Osteomyelitis: A Mother's Perspective
Dec. 16, 2001 began like any other Saturday. About 7 a.m., our 3-year-old son Chandler arose requesting cartoons and cereal. It was not until later that afternoon that I noticed something strange about Chandler's walk. He was favoring his right heel and when I asked him about it, he stated that his foot hurt. I assumed he had stepped on a toy or gotten a rock in his shoe and had bruised his heel. As the week progressed, so did Chandler's limp. I checked with the staff of his daycare center and they reported the same observation. By the following Saturday, the pain in his heel had become so severe that he would cry when the slightest pressure was applied to his foot. A simple task such as putting his shoes on brought tears to his eyes.
I took Chandler to see the on-call pediatrician on Dec. 22. The physician examined his heel and diagnosed it as Sever's disease. I was unfamiliar with this condition. The pediatrician explained that Sever's disease occurs when the growth plate in the heel shifts. He stated it is a self-correcting condition although it may take several months. He suggested I purchase a gel insert for Chandler's shoes to provide some relief when walking. I researched the condition on the Internet and learned Sever's disease is most prominent in pre-pubescent boys ages 12-15 years who are moderately to severely overweight. Chandler is certainly pre-pubescent and weighs 30 pounds.
On Christmas Eve I took Chandler to a local orthopedic physician who agreed that Sever's disease would be a little unusual. He X-rayed Chandler's foot and found no abnormalities. He prescribed a short walking cast to relieve some of the pressure. Finally, I thought, we are making progress. The following week, Chandler stopped bearing weight on his right foot and asked me to carry him everywhere. When I refused to carry him, he would crawl. When I insisted that he walk "like a big boy," he would hop on his left foot. As a nurse, I am all too familiar with the array of possibilities that might be causing him such discomfort. I could feel the fear setting in.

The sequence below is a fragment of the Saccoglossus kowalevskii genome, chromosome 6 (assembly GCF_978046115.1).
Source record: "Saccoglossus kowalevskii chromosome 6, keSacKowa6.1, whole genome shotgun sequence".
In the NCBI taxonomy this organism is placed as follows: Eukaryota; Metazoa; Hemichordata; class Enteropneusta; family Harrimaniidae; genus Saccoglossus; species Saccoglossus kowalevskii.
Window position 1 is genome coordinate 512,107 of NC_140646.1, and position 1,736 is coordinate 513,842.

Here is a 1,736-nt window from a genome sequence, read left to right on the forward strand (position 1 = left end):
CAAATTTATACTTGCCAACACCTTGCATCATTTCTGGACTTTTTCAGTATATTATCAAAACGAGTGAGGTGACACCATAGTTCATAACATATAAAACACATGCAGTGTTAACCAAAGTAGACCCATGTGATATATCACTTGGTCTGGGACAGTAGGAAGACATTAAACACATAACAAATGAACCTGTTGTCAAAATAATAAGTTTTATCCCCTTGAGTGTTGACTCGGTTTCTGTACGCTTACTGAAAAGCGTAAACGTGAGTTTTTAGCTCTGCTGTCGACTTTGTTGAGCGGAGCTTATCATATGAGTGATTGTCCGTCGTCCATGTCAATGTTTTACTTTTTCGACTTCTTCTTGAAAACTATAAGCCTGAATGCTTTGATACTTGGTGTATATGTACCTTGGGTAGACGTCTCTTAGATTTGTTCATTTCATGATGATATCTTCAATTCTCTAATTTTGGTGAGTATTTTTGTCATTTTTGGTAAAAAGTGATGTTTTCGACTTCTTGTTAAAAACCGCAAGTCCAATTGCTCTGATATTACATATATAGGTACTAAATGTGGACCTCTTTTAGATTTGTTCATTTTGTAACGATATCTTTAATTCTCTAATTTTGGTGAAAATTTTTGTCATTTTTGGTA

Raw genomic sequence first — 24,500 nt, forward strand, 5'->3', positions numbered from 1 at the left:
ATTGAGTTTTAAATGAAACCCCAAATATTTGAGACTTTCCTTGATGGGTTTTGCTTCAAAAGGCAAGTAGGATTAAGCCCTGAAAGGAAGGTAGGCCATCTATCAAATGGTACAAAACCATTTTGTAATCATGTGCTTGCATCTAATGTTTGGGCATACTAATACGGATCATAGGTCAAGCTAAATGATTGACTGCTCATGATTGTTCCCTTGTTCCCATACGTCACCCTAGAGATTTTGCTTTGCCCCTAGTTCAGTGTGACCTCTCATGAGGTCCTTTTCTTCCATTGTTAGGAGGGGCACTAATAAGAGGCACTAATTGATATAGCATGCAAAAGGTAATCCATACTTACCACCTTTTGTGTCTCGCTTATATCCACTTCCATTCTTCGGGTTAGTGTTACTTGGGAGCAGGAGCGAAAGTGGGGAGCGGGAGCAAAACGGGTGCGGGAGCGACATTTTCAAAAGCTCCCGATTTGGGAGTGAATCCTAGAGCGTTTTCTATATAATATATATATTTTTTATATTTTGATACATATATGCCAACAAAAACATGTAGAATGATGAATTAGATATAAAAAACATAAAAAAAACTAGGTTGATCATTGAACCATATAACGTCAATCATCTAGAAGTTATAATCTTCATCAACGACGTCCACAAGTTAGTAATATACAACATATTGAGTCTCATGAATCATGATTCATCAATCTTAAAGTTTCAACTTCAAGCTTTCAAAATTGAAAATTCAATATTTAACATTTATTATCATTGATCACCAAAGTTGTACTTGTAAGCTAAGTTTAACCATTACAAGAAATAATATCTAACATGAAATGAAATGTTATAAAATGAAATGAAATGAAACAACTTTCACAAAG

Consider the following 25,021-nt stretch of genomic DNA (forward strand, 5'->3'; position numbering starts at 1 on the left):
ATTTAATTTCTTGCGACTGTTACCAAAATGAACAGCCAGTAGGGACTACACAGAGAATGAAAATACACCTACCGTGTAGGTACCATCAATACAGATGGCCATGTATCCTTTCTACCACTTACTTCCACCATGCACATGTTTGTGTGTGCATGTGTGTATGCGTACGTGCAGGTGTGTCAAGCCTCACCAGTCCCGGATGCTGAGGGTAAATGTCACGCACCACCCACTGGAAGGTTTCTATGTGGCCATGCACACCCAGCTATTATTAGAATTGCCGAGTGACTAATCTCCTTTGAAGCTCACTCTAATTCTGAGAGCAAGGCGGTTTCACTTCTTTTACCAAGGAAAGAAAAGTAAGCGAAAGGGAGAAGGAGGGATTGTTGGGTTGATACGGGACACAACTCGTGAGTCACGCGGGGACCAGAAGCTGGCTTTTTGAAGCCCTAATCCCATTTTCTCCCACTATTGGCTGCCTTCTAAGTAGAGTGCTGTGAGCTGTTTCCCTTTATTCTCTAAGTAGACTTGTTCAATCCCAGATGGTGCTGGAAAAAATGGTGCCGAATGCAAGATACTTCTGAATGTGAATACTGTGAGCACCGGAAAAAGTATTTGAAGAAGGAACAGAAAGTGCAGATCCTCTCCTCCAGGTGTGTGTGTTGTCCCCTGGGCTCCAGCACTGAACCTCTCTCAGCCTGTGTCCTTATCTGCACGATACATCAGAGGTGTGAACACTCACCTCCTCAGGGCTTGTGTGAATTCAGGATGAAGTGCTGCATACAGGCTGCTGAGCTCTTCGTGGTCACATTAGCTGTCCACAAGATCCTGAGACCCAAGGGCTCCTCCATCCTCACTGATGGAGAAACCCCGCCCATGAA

By Jan. 4, 2002, we were back in the orthopedic physician's office. He ordered lab tests (a complete blood count, sedimentation rate and a CRP) and an MRI for the following week. My prayer was simple: please let it be something "fixable." Chandler was sleeping very little at night. He would awake crying and I would find him sitting up in bed, rocking back and forth and holding his foot. "Mommy, my foot hurts," he would sob. We obtained the MRI results the next day. Nothing unusual was found. We were presented with the options of keeping the cast on, or referring us to a pediatric orthopedic surgeon. I opted for the latter, since we knew very little after four weeks.
On Jan. 16, Chandler and I saw the specialist. The physician examined Chandler's foot, reviewed the MRI and lab results and took additional X-rays. He gave me three possibilities: an occult fracture, a malignancy or osteomyelitis. He thought a fracture was highly unlikely. It would be unusual for a 4-week-old fracture to be the source of so much discomfort. He thought a malignancy was unlikely after seeing nothing on the MRI, in the lab results or on the physical exam to support this diagnosis. The only possibility was osteomyelitis. He ordered a bone scan to confirm his suspicions.
Osteomyelitis. How did this happen? There had been no trauma to Chandler's foot. Being certified in infection control, I know osteomyelitis does not just appear; there must be a precipitating factor. The specialist explained it is unusual to see osteomyelitis in a child as young as Chandler; however, he treats one or two cases per year. In every case, osteomyelitis occurred in the heel bone. He explained this was due to the porous nature of the heel at this age. Bacteria that enters the body's circulation tends to get trapped within these cracks and crevices and that's where it reproduces. I recalled that in early December Chandler had fallen at daycare and hit the back of his head. Although it did not require stitches, it was a severe bump requiring part of his hair be shaved. The surgeon agreed this could have been the initial entry point or it could have been something much less significant, like brushing his teeth.
Chandler had surgery Jan. 18. We received good news from the surgeons that the needle aspiration did not reveal pus so an I & D was not indicated. The central line had been placed without difficulty and Chandler had already received his first of many doses of Rocephin. The culture returned negative so we are still uncertain as to the causative organism. Chandler made a miraculous recovery. Within several days, he began to bear minimal weight on the affected foot, and within several weeks his limp was barely noticeable. By the time we switched to oral antibiotics four weeks later, his gait was essentially normal.
Today, Chandler is a normal, active, vivacious little boy who has only a small scar on his right chest marking the insertion site of his central line catheter. The biggest lessons I learned from this experience are to always trust your instincts and always listen to your children. Never ignore that little voice inside ... it could save your child's life.
Pamela Ward, RN, BSN, CIC, is program director of The Wound Center at Carolinas Hospital System in Florence, S.C.